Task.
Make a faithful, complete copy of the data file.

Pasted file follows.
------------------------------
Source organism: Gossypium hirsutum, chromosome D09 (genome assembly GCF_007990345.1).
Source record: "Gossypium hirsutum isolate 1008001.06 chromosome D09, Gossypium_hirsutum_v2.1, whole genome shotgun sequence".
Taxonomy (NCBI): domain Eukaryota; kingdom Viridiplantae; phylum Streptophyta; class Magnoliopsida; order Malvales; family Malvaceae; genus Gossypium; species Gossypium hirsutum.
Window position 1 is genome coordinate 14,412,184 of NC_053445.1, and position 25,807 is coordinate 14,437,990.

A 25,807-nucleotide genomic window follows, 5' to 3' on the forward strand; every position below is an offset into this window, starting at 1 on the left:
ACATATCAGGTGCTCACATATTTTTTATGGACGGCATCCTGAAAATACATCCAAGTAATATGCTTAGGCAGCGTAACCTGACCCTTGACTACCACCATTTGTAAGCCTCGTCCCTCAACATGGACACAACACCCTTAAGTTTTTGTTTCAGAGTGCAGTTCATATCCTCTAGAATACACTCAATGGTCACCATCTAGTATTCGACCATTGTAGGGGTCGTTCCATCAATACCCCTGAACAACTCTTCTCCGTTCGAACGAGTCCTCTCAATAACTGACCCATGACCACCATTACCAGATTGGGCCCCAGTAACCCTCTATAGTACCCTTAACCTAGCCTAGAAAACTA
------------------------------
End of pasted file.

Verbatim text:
Source organism: Gossypium hirsutum, chromosome D09 (genome assembly GCF_007990345.1).
Source record: "Gossypium hirsutum isolate 1008001.06 chromosome D09, Gossypium_hirsutum_v2.1, whole genome shotgun sequence".
Taxonomy (NCBI): domain Eukaryota; kingdom Viridiplantae; phylum Streptophyta; class Magnoliopsida; order Malvales; family Malvaceae; genus Gossypium; species Gossypium hirsutum.
Window position 1 is genome coordinate 14,412,184 of NC_053445.1, and position 25,807 is coordinate 14,437,990.

A 25,807-nucleotide genomic window follows, 5' to 3' on the forward strand; every position below is an offset into this window, starting at 1 on the left:
ACATATCAGGTGCTCACATATTTTTTATGGACGGCATCCTGAAAATACATCCAAGTAATATGCTTAGGCAGCGTAACCTGACCCTTGACTACCACCATTTGTAAGCCTCGTCCCTCAACATGGACACAACACCCTTAAGTTTTTGTTTCAGAGTGCAGTTCATATCCTCTAGAATACACTCAATGGTCACCATCTAGTATTCGACCATTGTAGGGGTCGTTCCATCAATACCCCTGAACAACTCTTCTCCGTTCGAACGAGTCCTCTCAATAACTGACCCATGACCACCATTACCAGATTGGGCCCCAGTAACCCTCTATAGTACCCTTAACCTAGCCTAGAAAACTA